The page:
University of Alabama’s CCN to create vital learning opportunities with Nursing Kid

University of Alabama’s CCN to create vital learning opportunities with Nursing Kid
UA nursing students practice their skills on Pedia in the Capstone College of Nursing’s simulation lab. Pedia can't leave the lab, so the CCN is going to buy a Nursing Kid Simulator, a portable pediatric manikin, with money raised during this year's Bama Blitz. (University of Alabama)

A Nursing Kid Simulator is a skills-based, child-sized manikin designed to train nursing students for the care and management of a variety of pediatric patients. The simulator represents a 6-year-old child and will allow students to practice numerous skills, including IV insertion, tracheal and nasogastric suctioning and wound assessment, among others.

The current pediatrics manikin at the University of Alabama’s Capstone College of Nursing, known as Pedia, has several cords that connect to a control panel to program various scenarios and can be used only in the simulation lab. Nursing Kid, on the other hand, is a standalone manikin that is portable and controlled by a computer tablet.

“We want our faculty to be able to bring simulation-type experiences into the classroom,” said Dr. Megan Lippe, assistant professor and simulation specialist at the Capstone College of Nursing. “The new simulator will provide us more teaching flexibility and opportunities with our students.”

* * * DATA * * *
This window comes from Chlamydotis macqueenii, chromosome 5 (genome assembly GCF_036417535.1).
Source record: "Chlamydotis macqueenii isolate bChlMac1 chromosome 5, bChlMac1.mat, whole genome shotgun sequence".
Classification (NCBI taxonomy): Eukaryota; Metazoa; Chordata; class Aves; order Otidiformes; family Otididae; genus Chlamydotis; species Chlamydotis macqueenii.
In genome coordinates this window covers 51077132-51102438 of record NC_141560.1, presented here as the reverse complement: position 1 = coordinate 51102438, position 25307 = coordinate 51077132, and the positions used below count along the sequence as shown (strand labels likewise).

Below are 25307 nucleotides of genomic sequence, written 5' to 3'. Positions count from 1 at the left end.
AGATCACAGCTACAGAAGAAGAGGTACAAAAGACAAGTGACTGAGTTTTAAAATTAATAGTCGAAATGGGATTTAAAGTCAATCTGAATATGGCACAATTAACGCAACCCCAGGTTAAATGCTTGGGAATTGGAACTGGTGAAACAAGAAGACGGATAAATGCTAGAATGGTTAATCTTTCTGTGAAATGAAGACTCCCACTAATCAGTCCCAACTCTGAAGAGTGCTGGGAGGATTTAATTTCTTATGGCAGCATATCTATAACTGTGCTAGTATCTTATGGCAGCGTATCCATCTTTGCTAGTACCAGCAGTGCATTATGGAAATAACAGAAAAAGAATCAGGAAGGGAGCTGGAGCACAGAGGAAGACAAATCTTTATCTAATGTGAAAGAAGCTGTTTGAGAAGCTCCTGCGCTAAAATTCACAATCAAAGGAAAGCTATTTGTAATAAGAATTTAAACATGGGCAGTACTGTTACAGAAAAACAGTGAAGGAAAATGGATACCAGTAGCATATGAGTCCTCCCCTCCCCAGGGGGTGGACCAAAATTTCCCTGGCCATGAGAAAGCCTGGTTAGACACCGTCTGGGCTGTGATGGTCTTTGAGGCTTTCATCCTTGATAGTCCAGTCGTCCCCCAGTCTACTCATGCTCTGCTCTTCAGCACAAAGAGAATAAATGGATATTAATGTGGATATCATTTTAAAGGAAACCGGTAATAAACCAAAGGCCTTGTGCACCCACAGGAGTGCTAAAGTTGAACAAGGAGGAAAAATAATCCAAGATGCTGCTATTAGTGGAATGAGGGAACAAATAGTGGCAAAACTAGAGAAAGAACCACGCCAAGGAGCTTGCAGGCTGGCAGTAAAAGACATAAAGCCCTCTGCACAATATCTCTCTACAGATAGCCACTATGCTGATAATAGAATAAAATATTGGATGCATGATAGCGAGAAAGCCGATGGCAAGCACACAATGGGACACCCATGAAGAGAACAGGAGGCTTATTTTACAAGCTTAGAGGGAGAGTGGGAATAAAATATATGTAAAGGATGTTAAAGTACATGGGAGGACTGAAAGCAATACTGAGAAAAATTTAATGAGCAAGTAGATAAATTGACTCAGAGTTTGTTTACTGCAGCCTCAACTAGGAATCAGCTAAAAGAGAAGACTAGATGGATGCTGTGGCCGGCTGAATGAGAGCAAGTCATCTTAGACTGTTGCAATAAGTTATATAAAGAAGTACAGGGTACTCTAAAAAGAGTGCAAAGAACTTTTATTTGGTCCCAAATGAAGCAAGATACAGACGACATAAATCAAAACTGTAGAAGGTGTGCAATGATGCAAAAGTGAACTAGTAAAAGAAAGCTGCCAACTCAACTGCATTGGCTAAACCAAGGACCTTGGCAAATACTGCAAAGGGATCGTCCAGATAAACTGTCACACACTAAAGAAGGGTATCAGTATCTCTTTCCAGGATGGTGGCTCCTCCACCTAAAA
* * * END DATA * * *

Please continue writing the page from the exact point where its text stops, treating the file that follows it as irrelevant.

Being able to provide ample training opportunities for those who want to go into pediatric care is vital because many pediatric units limit what nursing students can do during clinical rotations. Nursing Kid will allow UA nursing students to hone their skills before joining the workforce.

“Pediatrics is a very specialized field,” said Jessica Johnson, clinical instructor at the Capstone College of Nursing. “While a lot of the skills translate from adults to children, the way they are implemented is very different. I feel that Nursing Kid is going to allow our students to experience that and prepare them for what they will see in the future.”

According to Johnson, about one-third of each nursing class wants to pursue a career in pediatric care. One key advantage of Nursing Kid is that it will allow more students to cycle through to practice various skills.

“Nursing Kid is designed for rapid-fire clinical techniques and it will allow us repeat skills for multiple students,” Johnson said.

The Capstone College of Nursing capitalized on a recent Universitywide crowdfunding event called Bama Blitz to help raise money to purchase Nursing Kid to meet the needs of nursing students. Dean Suzanne Prevost was thrilled with the support shown to the Capstone College of Nursing during Bama Blitz.

“We were seeking to raise $6,500 for the Nursing Kid Simulator, but were excited that individuals also supported various areas that interested them,” she said. “Now, not only will CCN be able to purchase a new pediatric simulator, but the college will also benefit in numerous additional ways because of the generosity of our donors.”

This story originally appeared on the University of Alabama’s website.

Related Stories